Once I was a clever boy learning the arts of Oxford... is a quotation from the verses written by Bishop Richard Fleming (c.1385-1431) for his tomb in Lincoln Cathedral. Fleming, the founder of Lincoln College in Oxford, is the subject of my research for a D. Phil., and, like me, a son of the West Riding. I have remarked in the past that I have a deeply meaningful on-going relationship with a dead fifteenth century bishop... it was Fleming who, in effect, enabled me to come to Oxford and to learn its arts, and for that I am immensely grateful.

Friday, 16 September 2016

Another car park, another King

Digging up or looking for English medieval Kings appears to be all the rage amongst archaeologists these days - not that I am objecting to such research being undertaken.

Following upon the recovery of King Richard III at Leicester and a tentative identification of either King Alfred or King Edward tbe Elder at Hyde Abbey in Winchester - well, of one possible bone - and now attention has turned to looking for King Henry I on the site of Reading Abbey.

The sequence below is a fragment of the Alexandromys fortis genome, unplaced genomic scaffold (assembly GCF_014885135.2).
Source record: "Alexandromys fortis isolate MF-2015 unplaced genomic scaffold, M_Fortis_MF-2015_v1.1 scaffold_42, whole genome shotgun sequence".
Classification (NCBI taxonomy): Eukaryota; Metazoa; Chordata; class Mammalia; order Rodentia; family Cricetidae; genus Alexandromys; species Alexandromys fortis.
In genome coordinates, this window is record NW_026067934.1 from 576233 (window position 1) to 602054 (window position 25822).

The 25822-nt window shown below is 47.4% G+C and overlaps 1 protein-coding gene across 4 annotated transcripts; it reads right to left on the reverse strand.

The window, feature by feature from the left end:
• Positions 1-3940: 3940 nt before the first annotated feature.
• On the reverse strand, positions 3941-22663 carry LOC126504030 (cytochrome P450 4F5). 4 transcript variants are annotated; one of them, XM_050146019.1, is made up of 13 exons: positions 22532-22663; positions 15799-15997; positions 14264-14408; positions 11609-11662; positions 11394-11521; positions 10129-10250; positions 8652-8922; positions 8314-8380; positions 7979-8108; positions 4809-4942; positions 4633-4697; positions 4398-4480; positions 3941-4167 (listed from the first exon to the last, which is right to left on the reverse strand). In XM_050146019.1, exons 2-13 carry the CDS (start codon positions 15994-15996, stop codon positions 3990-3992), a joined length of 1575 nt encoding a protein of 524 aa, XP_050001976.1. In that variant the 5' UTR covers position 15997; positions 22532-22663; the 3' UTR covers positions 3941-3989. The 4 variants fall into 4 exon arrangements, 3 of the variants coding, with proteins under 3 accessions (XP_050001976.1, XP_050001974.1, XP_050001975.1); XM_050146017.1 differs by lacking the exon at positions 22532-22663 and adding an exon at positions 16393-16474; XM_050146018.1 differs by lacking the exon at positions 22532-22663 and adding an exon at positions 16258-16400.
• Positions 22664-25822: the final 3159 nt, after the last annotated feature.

In the abbey he held pride of place as founder and the abbey received quite a few other royal burials down to the later fourteenth century, when King Richard II ordered the Abbot to restore King Henry's tomb in return for a charter of confirmation of privileges.

No effort appears to have been made to rescue his remains at the dissolution of the Abbey in 1539, and the site became lost of the fragmentation of the monastic site.

The Daily Telegraph has a report about the early stages of the investigation which can be read at


Related image

The twentieth century memorial on the site of Reading Abbey


No comments: